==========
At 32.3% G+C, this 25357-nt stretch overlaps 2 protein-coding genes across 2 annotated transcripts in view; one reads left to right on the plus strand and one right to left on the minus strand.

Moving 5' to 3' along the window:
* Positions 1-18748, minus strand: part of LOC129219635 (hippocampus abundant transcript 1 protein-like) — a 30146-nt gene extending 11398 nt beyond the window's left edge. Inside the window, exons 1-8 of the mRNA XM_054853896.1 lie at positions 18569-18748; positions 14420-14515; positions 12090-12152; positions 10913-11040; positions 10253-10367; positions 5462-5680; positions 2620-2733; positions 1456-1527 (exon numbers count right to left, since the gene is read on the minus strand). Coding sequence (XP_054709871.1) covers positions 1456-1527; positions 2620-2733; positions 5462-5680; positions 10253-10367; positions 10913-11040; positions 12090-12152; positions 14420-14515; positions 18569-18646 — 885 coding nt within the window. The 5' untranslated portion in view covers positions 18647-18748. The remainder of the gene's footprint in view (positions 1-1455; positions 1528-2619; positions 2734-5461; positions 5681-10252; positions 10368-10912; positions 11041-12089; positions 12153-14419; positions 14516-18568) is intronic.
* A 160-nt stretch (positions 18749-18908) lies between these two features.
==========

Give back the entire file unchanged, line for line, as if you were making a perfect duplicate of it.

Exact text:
At 32.3% G+C, this 25357-nt stretch overlaps 2 protein-coding genes across 2 annotated transcripts in view; one reads left to right on the plus strand and one right to left on the minus strand.

Moving 5' to 3' along the window:
* Positions 1-18748, minus strand: part of LOC129219635 (hippocampus abundant transcript 1 protein-like) — a 30146-nt gene extending 11398 nt beyond the window's left edge. Inside the window, exons 1-8 of the mRNA XM_054853896.1 lie at positions 18569-18748; positions 14420-14515; positions 12090-12152; positions 10913-11040; positions 10253-10367; positions 5462-5680; positions 2620-2733; positions 1456-1527 (exon numbers count right to left, since the gene is read on the minus strand). Coding sequence (XP_054709871.1) covers positions 1456-1527; positions 2620-2733; positions 5462-5680; positions 10253-10367; positions 10913-11040; positions 12090-12152; positions 14420-14515; positions 18569-18646 — 885 coding nt within the window. The 5' untranslated portion in view covers positions 18647-18748. The remainder of the gene's footprint in view (positions 1-1455; positions 1528-2619; positions 2734-5461; positions 5681-10252; positions 10368-10912; positions 11041-12089; positions 12153-14419; positions 14516-18568) is intronic.
* A 160-nt stretch (positions 18749-18908) lies between these two features.